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Are Facebook and Groupon Bubbles Waiting To Burst?

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Goldman Sachs recently sold shares in Facebook at a value of $50 billion, a price greater than that of Nike, Target, eBay, and General Motors, to name just a few.

Yet the blogosphere is abuzz with how Facebook usage rates and advertising effectiveness are already starting to plateau.

Groupon, the darling 2-year old “daily deal” company, recently turned down a $6 billion purchase offer from Google.

Over 500 Groupon “copycat” websites have sprung up all over the Internet, taxing the already somewhat “faddish” demand for the daily deals site.

So we are left with that sinking feeling that this whole social networking advertising space may be just one giant bubble waiting to burst….

On the other hand…

In 2010, domestic online advertising spending increased almost 14% to $25.8 billion, and for the first time surpassed newspaper ad spending.  

Facebook now has more than 500 million active users, or close to 10% of the world’s population!

As impressively, more than 70% of Facebook users are outside the United States and 200 million of them access their sites through their phones!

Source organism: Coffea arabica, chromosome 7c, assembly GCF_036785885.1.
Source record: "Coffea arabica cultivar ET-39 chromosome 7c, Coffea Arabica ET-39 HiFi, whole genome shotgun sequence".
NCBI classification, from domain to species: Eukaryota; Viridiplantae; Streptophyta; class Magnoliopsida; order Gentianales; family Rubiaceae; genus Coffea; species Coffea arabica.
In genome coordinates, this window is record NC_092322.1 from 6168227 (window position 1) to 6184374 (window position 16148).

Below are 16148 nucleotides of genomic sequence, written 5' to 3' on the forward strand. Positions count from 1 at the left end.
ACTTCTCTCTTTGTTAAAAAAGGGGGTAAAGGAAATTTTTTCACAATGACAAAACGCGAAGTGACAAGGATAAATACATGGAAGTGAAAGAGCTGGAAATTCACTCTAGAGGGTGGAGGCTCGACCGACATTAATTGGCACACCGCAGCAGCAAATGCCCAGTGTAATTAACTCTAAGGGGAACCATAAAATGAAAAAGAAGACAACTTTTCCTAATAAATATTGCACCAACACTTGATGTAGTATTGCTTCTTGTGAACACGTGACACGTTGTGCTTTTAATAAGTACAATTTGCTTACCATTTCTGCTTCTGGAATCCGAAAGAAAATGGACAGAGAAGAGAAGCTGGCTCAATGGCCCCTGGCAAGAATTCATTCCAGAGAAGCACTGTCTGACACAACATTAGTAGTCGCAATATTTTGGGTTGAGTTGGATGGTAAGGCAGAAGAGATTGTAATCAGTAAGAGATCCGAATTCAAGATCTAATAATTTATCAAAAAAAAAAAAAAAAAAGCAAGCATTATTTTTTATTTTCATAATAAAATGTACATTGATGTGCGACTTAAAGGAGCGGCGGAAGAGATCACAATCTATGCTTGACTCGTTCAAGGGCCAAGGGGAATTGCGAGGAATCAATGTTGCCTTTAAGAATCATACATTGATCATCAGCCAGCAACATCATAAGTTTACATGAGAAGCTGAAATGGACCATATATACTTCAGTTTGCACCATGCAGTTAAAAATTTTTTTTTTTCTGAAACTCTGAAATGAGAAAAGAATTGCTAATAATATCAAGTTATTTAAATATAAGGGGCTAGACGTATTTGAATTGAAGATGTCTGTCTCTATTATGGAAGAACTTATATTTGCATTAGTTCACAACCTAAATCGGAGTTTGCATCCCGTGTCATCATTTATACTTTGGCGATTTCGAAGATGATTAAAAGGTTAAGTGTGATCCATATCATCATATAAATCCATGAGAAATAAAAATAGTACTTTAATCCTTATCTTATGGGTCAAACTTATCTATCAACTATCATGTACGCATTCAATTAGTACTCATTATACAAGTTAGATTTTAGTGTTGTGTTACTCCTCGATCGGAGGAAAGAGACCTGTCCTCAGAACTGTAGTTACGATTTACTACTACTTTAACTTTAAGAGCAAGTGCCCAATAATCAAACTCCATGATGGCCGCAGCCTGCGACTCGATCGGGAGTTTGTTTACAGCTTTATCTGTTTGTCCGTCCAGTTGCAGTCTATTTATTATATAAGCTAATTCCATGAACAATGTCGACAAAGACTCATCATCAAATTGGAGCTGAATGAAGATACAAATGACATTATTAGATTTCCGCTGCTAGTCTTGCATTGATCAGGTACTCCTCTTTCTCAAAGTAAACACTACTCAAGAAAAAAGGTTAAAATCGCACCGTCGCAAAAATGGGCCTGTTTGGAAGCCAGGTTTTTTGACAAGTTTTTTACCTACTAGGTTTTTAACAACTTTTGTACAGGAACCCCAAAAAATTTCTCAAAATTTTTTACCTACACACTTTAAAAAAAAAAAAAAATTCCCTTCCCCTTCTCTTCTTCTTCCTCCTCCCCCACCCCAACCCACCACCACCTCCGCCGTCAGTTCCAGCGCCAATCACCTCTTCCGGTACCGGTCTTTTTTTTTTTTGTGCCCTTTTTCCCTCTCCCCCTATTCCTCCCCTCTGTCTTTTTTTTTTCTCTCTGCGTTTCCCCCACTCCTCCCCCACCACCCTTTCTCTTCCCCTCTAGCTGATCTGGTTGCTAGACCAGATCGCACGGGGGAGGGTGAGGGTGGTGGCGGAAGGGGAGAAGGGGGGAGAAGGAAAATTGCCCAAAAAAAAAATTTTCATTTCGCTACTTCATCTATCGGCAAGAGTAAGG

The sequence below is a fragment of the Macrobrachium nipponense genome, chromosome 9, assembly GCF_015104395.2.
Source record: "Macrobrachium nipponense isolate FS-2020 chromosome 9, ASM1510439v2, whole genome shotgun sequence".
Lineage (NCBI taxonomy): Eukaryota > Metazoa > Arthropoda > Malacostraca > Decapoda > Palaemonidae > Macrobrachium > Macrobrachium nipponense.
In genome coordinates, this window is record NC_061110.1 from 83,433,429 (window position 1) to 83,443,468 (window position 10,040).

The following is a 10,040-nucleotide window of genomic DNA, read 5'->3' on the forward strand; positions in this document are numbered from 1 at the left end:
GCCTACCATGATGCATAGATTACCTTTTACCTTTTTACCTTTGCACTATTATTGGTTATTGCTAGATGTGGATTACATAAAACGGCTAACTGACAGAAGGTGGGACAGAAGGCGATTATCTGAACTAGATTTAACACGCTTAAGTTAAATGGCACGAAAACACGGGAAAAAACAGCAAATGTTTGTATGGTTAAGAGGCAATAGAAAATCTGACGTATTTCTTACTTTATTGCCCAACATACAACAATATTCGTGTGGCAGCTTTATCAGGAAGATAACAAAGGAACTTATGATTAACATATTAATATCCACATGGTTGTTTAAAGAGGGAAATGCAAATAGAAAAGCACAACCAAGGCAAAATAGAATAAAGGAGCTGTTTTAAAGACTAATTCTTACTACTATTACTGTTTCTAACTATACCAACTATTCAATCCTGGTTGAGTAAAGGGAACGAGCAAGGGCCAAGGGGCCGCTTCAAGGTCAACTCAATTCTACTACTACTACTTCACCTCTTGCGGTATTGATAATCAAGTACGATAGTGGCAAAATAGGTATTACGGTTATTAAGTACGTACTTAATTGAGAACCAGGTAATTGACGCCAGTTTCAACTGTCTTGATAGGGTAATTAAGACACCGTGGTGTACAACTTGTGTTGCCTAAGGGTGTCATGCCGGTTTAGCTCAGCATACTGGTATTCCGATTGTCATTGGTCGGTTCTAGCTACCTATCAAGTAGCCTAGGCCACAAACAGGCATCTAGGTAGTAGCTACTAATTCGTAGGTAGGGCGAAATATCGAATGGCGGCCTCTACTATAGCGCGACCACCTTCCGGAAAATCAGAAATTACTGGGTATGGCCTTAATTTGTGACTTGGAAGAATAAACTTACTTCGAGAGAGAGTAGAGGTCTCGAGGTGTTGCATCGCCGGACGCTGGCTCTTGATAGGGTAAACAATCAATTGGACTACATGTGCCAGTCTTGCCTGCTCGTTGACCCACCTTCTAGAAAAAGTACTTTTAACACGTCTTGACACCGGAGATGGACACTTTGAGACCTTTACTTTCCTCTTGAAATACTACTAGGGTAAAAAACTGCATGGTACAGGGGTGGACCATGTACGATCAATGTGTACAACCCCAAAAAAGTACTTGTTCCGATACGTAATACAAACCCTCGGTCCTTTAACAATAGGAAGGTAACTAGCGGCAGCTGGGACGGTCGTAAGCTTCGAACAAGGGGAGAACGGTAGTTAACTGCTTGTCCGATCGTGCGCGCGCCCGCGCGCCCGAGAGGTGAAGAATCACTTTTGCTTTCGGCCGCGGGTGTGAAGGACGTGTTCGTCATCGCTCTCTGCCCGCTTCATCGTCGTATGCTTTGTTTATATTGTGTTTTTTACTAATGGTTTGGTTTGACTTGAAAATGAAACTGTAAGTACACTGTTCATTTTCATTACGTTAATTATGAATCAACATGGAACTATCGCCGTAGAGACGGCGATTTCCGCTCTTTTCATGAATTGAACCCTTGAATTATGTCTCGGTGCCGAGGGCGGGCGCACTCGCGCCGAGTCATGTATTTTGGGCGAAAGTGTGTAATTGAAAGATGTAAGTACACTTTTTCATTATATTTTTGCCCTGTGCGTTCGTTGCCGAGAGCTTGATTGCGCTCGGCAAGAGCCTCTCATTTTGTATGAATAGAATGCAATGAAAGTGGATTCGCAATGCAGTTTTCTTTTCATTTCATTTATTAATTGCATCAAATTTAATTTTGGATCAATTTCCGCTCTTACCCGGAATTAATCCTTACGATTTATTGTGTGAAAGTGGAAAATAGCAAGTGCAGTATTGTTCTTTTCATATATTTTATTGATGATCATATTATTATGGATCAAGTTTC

As for Groupon, the site now has more than 50 million subscribers who have collectively participated in close to 25 million “groupons,” or group purchase transactions.

So, are we just in the early stages of a new paradigm that will continue to transform how we all shop, connect, and live?  

And will those that get in now earn riches beyond their wildest imaginations?

Get the Answers

I am excited to share with you the opportunity to meet Growthink Managing Director Mr. Troy Centazzo.

Troy for the past 15 years has worked and lived in New Media as a strategist, entrepreneur, and investment banker, and in the past few months he has interviewed dozens of social media and advertising executives, marketers, and investors.


Jay Turo
CEO
Growthink


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Troy Centazzo says

Jay- Look forward to presenting. Should be a lot of fun. See you there. Troy
Posted at 1:51 pm
Terry East says

Advertising business models will change to adapt to the environment in which the ads are delivered; i.e. advertising will follow where the eyeballs are located. Especially, when the demand is for "free" content. Currently, Facebook, Twitter, and LinkedIn are the gods of the social media scene... and the large valuations for these sites are based on the revenue potential, primarily from advertising and customer acquisition methods. Groupon and other daily deal sites will prosper to the extent they can continue to grow eyeballs. $6 billion for Groupon would have been a bargain for Google based on their perceived growth rate. I am watching online video entertainment. As the business model evolves at sites such as YouTube, and the potential for monetization increases, their valuation will grow as well. The winners will be those who develop the most desirable content. Content continues to be king. The good news is it appears the ability to grow a fortune has become more democratized.
Posted at 4:29 pm
T says

Great comment Terry. We'll get deep into your point about "advertising following where the eyeballs are located." Hope to see you there. Troy
Posted at 3:45 am

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